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Getting Real: Journaling

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In our Getting Real sermon series, we’re looking at how spiritual practices serve as tools for heart change and authenticity before God.

To help make this more practical, each week a Woodland staff member will share about a spiritual practice that has been meaningful to them as well as tips for how you might try it out.


Journaling

Journaling is a great way to reflect on what God is doing in our lives and process his truth. It’s an opportunity to “get real” with our Creator and wait on his response.

Donald Whitney, a professor of biblical spirituality and author of the book Spiritual Disciplines for the Christian Life, writes, “By slowing us down and prompting us to think more deeply about God, journaling helps us feel more deeply (and biblically) about God. It provides an opportunity for the intangible grays of mind work and heart work to distill clearly into black and white. Then we’re better able to talk to God with both mind and spirit.”

Here are some practical ways to put pen to paper:

  • Reflect on Scripture and engage with the words you see. You can think more deeply while you take notes.
  • Record what you’re grateful for and what you’re struggling with.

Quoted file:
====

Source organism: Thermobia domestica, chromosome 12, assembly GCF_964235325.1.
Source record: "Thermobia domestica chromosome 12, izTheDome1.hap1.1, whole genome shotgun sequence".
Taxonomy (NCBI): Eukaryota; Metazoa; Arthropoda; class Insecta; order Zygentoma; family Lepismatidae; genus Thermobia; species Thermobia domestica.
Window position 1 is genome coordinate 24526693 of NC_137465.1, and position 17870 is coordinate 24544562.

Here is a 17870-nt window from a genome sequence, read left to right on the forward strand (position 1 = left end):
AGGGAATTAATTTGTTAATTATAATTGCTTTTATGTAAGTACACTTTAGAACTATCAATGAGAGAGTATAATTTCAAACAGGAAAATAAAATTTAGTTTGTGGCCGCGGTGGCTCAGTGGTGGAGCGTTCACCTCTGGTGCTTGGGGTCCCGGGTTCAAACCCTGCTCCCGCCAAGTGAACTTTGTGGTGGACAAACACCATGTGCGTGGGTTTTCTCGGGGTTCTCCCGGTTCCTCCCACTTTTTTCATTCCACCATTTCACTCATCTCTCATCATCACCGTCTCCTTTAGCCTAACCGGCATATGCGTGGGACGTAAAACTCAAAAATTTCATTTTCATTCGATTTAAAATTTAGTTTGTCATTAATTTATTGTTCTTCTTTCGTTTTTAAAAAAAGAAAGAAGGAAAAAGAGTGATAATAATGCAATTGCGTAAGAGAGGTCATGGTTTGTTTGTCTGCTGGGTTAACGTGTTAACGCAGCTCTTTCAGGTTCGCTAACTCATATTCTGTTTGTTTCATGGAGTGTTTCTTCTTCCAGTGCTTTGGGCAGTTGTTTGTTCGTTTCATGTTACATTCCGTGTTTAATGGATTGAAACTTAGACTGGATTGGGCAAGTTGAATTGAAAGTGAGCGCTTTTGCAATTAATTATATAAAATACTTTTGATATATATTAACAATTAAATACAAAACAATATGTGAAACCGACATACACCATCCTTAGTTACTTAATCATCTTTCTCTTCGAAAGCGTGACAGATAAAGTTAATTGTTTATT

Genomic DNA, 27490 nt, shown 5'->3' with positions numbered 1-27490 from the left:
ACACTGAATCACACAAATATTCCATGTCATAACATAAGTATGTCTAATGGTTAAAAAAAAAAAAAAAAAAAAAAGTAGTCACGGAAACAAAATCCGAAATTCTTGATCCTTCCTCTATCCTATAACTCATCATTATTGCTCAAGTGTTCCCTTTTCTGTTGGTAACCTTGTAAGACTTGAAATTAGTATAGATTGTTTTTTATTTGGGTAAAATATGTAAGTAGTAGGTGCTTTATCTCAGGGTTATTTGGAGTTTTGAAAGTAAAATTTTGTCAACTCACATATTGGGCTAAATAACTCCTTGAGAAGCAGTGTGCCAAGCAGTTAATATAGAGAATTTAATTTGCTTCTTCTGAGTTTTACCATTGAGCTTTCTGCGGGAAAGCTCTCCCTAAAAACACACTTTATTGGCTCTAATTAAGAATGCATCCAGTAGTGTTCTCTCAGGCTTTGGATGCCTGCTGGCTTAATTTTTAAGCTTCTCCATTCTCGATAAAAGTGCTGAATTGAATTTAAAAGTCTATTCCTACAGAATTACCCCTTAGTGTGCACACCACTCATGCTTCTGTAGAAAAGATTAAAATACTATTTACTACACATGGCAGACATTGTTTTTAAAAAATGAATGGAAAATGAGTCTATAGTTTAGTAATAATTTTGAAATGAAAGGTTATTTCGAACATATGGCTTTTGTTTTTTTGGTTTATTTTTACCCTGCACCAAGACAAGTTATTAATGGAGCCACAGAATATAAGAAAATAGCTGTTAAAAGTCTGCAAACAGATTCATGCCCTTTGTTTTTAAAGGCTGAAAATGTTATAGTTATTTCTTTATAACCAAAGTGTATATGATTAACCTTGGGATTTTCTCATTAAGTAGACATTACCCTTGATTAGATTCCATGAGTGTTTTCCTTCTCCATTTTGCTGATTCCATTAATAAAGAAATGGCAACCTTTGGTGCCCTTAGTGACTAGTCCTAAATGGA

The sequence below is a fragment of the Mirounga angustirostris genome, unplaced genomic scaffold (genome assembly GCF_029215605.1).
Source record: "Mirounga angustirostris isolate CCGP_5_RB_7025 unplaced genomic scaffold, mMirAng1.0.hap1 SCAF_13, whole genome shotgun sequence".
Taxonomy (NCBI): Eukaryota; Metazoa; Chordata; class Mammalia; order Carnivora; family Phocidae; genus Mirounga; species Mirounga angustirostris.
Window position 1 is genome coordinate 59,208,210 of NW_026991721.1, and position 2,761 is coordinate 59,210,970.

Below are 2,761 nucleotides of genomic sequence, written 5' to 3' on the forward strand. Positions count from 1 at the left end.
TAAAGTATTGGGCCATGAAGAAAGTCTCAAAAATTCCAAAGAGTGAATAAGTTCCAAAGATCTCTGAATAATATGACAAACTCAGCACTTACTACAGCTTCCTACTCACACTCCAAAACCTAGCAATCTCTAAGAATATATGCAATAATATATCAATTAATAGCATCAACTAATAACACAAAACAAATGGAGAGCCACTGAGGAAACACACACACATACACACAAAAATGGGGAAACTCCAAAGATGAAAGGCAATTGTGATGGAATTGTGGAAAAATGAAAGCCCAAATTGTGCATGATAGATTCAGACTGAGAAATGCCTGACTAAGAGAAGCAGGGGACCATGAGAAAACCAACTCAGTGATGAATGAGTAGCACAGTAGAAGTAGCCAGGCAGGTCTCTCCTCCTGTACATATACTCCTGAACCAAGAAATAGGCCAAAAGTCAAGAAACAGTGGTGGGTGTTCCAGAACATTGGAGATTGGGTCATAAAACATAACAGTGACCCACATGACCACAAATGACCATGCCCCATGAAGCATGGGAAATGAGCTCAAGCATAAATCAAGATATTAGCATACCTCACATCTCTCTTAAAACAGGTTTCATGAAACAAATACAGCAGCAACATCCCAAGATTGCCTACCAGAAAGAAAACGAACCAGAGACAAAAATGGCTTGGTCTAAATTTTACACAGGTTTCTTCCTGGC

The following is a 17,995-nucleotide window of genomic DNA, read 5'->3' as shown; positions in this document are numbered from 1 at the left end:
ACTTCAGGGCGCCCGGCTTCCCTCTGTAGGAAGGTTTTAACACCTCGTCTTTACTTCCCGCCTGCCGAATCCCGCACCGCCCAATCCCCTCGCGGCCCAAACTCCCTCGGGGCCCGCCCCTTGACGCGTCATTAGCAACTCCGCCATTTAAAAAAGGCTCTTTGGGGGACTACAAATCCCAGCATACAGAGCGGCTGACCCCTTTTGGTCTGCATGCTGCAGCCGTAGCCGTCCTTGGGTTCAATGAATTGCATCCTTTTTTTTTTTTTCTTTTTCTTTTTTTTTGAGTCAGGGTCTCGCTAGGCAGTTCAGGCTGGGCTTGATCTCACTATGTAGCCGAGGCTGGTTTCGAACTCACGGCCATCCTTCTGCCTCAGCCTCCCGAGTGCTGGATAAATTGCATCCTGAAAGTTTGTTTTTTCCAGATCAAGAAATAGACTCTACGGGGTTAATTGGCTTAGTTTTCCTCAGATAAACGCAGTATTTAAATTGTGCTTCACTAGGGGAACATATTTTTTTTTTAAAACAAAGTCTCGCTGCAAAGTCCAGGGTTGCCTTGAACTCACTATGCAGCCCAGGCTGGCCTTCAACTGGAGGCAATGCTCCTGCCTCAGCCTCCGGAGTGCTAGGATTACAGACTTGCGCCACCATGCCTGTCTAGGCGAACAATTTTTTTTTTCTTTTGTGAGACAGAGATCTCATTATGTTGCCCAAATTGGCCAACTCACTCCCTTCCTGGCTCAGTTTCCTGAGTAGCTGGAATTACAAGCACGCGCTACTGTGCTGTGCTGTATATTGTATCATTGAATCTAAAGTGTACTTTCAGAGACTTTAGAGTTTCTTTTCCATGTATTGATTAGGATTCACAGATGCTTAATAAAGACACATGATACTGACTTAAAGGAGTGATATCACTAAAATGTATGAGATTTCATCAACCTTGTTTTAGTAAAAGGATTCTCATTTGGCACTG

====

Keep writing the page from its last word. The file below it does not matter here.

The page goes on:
• Look back on your life and write down all of the ways God has been faithful.
  • Write down your testimony. Though most journals are private, maybe this entry is one you can share with family and friends to bring glory to God.
  • If you don’t know where to start, try freewriting. Set aside your perfectionism and jot down whatever comes to mind, even if it seems like gibberish. Then pray into what you’ve recorded.
  • Write a poem. Poetry makes up a large part of the Bible. Check out Psalms, Proverbs and Ecclesiastes for inspiration.
  • Make a mind map. Ask God to reveal wisdom to you and record what you see, hear and feel.
  • Doodle. Creativity is a great way to engage with our Creator.
  • Write a letter to God. It can be as sophisticated as you want—take up calligraphy if you like. Or it can be super simple, like Judy Blume’s tween character in Are You There God? It’s Me, Margaret. Six-grader Margaret Simon sets a great example of processing her spirituality through journaling. Her conversations with God are entirely authentic— straight from the heart.

Let us know in the comments if you have any other tips to share, or if you have questions!

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